Archives: 12/2009

Vague Laws Defy the Rule of Law

Following Enron’s downfall, the federal government charged company CEO Jeffrey Skilling with “honest services fraud” connected to the alleged manipulation of Enron’s market value (and other securities irregularities).  This charge — also at issue in two other cases before the Court this term — is based on a statute which says, in its entirety: “For the purposes of this chapter, the term ‘scheme or artifice to defraud’ includes a scheme or artifice to deprive another of the intangible right of honest services.”

Skilling was convicted, and his conviction was upheld by the Fifth Circuit.  The Supreme Court agreed to review the application of the “honest services fraud” statute to Skilling (as well as the issue of potential jury bias stemming from pretrial publicity in Houston).  Cato, joined by the Pacific Legal Foundation, filed an amicus brief supporting neither party, arguing simply that vague statutes such as the one at issue here offend due process.

We take no position on whether Skilling committed a crime, or even the crime at issue here (whatever that may be).  Instead, we argue that the Court should clarify that the constitutional prohibition on vague laws protects sophisticated and unsophisticated defendants alike in the realm of economic regulation, as well as in criminal law.  The due process requirements of fair warning and definiteness apply equally in the contexts of white collar business crimes, business torts, and civil regulations.

Vague laws involve three basic dangers:  First, they may harm the innocent by failing to warn of the offense.  Second, they encourage arbitrary and discriminatory enforcement because vague laws delegate enforcement and statutory interpretation to individual government officials.  Third, because citizens will take extra precautions to avoid violating the law, vague laws inhibit our individual freedom.

For more on this issue, see Tim Lynch’s posts here and here, Gene Healy’s op-ed, or the related policy forum and podcast.

More Sightings of Libertarian Voters

Michael Petrilli created a stir with his Wall Street Journal op-ed, “Whole Foods Republicans,” on Monday. He noted that the American electorate includes more college graduates every year, and in 2008 the Republican nominee for president lost the college-educated vote for the first time since the 1970s. Republicans need to stop sneering at the “arugula vote” and start appealing to educated, progressive voters:

What’s needed is a full-fledged effort to cultivate “Whole Foods Republicans”—independent-minded voters who embrace a progressive lifestyle but not progressive politics….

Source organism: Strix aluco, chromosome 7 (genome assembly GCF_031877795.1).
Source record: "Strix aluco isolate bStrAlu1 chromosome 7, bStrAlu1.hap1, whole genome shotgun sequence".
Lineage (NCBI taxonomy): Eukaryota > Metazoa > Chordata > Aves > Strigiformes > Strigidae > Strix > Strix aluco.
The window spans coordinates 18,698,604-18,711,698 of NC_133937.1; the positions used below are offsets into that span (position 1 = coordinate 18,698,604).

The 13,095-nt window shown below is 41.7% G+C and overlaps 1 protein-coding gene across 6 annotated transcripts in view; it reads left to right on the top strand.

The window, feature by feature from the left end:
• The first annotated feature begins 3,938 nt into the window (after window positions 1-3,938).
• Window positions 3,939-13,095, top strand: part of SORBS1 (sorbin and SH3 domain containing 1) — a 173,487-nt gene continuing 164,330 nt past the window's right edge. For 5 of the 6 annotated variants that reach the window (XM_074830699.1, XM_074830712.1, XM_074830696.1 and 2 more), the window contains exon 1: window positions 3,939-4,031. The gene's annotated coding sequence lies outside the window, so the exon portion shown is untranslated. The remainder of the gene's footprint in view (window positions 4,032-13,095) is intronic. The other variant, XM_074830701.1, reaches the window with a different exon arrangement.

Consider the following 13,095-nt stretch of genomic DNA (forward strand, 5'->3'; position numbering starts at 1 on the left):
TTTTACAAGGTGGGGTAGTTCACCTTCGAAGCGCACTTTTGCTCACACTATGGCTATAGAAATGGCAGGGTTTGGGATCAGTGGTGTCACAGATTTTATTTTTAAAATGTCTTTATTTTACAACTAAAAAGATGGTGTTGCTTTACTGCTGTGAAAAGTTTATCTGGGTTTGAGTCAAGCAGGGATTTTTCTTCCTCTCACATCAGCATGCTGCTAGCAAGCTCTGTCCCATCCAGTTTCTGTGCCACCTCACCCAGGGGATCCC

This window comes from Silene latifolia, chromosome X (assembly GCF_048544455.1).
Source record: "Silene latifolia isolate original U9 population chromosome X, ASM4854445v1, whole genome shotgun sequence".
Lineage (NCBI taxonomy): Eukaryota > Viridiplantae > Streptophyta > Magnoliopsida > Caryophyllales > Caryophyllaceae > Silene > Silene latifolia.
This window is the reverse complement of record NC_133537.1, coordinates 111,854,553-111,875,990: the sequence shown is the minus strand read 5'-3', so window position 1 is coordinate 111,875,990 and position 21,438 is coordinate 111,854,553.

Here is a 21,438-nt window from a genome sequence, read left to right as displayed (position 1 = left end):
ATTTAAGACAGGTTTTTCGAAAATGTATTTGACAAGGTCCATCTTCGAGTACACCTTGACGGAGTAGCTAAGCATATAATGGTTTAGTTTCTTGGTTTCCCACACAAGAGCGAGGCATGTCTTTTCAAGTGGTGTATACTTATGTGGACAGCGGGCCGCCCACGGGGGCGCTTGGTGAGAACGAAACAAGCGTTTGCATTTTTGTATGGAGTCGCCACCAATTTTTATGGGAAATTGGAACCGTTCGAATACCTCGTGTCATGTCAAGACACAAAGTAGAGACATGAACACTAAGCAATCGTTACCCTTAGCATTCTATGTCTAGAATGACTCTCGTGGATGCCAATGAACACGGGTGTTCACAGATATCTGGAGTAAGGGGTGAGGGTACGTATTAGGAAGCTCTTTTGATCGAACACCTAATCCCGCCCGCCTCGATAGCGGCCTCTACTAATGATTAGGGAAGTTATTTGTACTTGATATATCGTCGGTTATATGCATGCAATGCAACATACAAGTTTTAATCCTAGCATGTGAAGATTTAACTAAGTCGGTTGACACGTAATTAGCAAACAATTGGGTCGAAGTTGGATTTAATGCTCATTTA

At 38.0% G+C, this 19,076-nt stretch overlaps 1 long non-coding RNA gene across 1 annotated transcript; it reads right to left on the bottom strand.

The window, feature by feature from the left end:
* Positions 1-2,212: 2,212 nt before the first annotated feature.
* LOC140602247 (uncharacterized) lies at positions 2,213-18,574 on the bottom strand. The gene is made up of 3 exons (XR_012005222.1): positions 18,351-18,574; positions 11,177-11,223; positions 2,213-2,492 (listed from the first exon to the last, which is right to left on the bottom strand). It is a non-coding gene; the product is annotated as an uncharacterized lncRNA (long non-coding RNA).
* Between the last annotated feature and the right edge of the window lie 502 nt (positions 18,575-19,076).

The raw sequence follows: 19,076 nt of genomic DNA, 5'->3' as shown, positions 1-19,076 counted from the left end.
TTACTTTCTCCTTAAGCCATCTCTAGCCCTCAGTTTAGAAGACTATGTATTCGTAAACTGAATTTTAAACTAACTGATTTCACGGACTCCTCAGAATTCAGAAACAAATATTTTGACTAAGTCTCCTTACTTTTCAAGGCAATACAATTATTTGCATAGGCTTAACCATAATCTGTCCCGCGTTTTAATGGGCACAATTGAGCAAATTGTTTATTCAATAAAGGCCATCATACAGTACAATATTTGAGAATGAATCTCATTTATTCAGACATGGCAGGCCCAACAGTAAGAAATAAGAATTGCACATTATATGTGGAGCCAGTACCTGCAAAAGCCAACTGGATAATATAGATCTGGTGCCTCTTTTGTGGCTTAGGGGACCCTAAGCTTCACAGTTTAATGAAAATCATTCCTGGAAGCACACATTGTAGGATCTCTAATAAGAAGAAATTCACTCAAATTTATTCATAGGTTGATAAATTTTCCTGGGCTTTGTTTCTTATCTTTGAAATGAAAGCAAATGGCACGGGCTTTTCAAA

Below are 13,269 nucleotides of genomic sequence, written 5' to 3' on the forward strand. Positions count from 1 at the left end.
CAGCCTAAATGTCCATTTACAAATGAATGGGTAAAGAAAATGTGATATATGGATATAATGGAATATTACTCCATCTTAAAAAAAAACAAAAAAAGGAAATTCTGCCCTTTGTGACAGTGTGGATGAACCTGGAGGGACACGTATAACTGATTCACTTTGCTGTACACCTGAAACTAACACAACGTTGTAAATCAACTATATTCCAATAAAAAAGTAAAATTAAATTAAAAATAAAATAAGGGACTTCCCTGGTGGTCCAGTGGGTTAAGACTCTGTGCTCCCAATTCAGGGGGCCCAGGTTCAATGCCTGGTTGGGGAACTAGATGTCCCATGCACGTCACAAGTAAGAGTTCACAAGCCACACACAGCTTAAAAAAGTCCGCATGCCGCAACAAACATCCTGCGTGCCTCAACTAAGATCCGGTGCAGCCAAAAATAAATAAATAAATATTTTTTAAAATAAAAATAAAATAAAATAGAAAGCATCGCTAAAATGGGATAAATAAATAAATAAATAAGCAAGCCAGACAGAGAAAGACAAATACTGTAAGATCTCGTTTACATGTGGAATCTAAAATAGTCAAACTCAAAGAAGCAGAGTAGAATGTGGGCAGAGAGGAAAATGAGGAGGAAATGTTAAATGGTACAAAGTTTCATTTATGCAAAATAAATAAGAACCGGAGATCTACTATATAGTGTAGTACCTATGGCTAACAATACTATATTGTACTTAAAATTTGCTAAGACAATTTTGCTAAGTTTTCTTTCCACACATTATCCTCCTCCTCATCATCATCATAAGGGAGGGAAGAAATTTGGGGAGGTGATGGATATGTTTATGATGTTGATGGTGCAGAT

What makes these voters potential Republicans is that, lifestyle choices aside, they view big government with great suspicion. There’s no law that someone who enjoys organic food, rides his bike to work, or wants a diverse school for his kids must also believe that the federal government should take over the health-care system or waste money on thousands of social programs with no evidence of effectiveness….

Even more important is the party’s message on divisive social issues. When some Republicans use homophobic language, express thinly disguised contempt toward immigrants, or ridicule heartfelt concerns for the environment, they affront the values of the educated class. And they lose votes they otherwise ought to win.

These voters are part of the “libertarian vote” that David Kirby and I have been exploring. Libertarian voters tend to be more educated than average (see “The Libertarian Vote,” table 11, page 17), and they can be described as “fiscally conservative and socially liberal.” It’s good to know other people are noticing them, and we hope that soon candidates and consultants will take note. For those who are still dubious, the day after the Wall Street Journal column, the Washington Post published this letter:

When I read House Minority Leader John Boehner’s Washington Forum commentary about the GOP’s thoughts on economic policy and job creation – as compared with that of the Obama administration [“A better plan for jobs,” Dec. 11] – I wanted to cheer. I am concerned about America’s increase in debt and think that the health reform plan is interventionist and has no hope of reforming health care.